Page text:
Gingrich Gets Showered with Glitter by Gay-Rights Activist
Here’s one way not to start a presidential campaign: Apologizing to one of the Republican Party’s most influential leaders.
But less than one week after declaring a run, it’s how Newt Gingrich has started his—and the 72 hours of conservative spitfire that led to the apology is already sparking doubts about the former GOP leader’s ability to compete in the wide-open battle for his party’s nomination.
Gingrich apologized on Tuesday afternoon to Rep. Paul Ryan, R-Wis., Ryan's office confirms, after Gingrich criticized the House Budget Committee chairman’s plan to voucherize Medicare for those younger than 55. Gingrich said during a Sunday appearance on Meet the Press that it was a mistake to make the voucher system mandatory and called the plan politically undoable, setting off a storm of criticism that continued unabated until Tuesday.
Gingrich spokesman Rick Tyler told National Journal his boss “apologized for his in-artful way of expressing his point” and said there weren’t any “hard feelings between the two.” But Tyler added that Gingrich wasn’t backing off that criticism and that he wanted to work with Ryan to devise a plan that would be popular with the public.
“We look forward to help winning the argument,” said Tyler. “And then we’ll win the vote.”
The former House speaker's campaign can only hope the apology dulls the torrent of criticism directed at it during the last three days. The Wall Street Journal editorial board wrote that Gingrich “chose to throw his former allies in the GOP House not so much under the bus as off the Grand Canyon rim,” while influential South Carolina Gov. Nikki Haley said his comments as “absolutely unfortunate.”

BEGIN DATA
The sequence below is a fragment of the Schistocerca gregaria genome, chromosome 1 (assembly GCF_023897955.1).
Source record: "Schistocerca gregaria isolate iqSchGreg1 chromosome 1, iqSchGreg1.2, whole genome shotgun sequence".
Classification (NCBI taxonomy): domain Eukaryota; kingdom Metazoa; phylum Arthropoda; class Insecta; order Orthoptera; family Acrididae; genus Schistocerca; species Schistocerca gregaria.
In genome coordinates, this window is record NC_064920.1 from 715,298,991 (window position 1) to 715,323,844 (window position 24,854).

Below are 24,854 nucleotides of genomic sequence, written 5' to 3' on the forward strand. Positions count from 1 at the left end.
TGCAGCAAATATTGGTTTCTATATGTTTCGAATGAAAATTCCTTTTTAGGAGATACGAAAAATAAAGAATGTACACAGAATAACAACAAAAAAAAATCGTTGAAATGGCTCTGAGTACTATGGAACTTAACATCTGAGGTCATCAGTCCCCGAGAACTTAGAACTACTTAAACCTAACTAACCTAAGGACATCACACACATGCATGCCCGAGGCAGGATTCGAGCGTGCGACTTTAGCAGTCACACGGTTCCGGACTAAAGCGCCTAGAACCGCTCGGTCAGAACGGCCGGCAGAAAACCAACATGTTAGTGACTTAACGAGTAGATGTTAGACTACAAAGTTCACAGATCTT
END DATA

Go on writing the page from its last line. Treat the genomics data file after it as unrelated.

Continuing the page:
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Their anger stems at least in part from the fact that Gingrich’s comments have given Democrats a large cudgel as they use Ryan’s budget as a political tool. The Democratic Congressional Campaign Committee issued a press release on Tuesday blasting the Medicare plan as something so radical “even Newt Gingrich opposes” it. And Republican support for reforming Medicare, which nearly every member of the House GOP supported, is credited in large part for making a special election in a western New York congressional district, originally seen as a safe Republican seat, become a toss-up in the week before the election.
That could explain why even some former allies are suddenly brandishing sharp criticism. The fiscal conservative group Club for Growth, which on Monday released a white paper saying Gingrich would “probably be a pro-growth president,” on Tuesday suggested the onetime GOP leader should change political parties.
“The Ryan budget, while not perfect, represents a great first start to talk about entitlement reform,” said Club for Growth spokesman Barney Keller in a statement to National Journal. “And Congressman Ryan deserves praise for his willingness to discuss the important issues facing Medicare and other entitlements.
“And that’s why it’s beyond bizarre for Speaker Gingrich to call the Ryan budget radical,” he added. “What’s radical are Newt Gingrich’s comments. Perhaps he’s in the wrong party.”
Gingrich’s willingness to tackle what has become one of the GOP’s central policy platforms—when his rivals have shied away from criticizing it even if not necessarily embracing its specifics—illustrates what could be simultaneously one of his greatest strengths and weaknesses. On one hand, he’s capable of devising policy positions that stand out in a sea of banal talking points, unafraid to come up with his own ideas. In a wide-open primary, distinguishing your candidacy could be key.
“We’re talking about a primary right now where the field is pretty much wide open,” said Mike DuHaime, who ran Rudy Giuliani’s presidential campaign in 2008. “It’s going to take something to distinguish one of the candidates from the others. So I don’t think you should be afraid of throwing out ideas—take some good with the bad.”
But Gingrich's penchant for controversy can also land him in hot political water, as it has this week. It was a weakness that afflicted him while in office, and it’s unlikely 12 years as a political commentator taught him greater discipline. Gingrich needs to transform if he wants to be successful, said Jim Dyke, a GOP consultant who had worked with Haley Barbour before he decided not to run
“When you’re a pundit, you’re a constituency of one,” said Dyke. “And when you’re a candidate, you have millions of constituents in multiple states, including the national party.”
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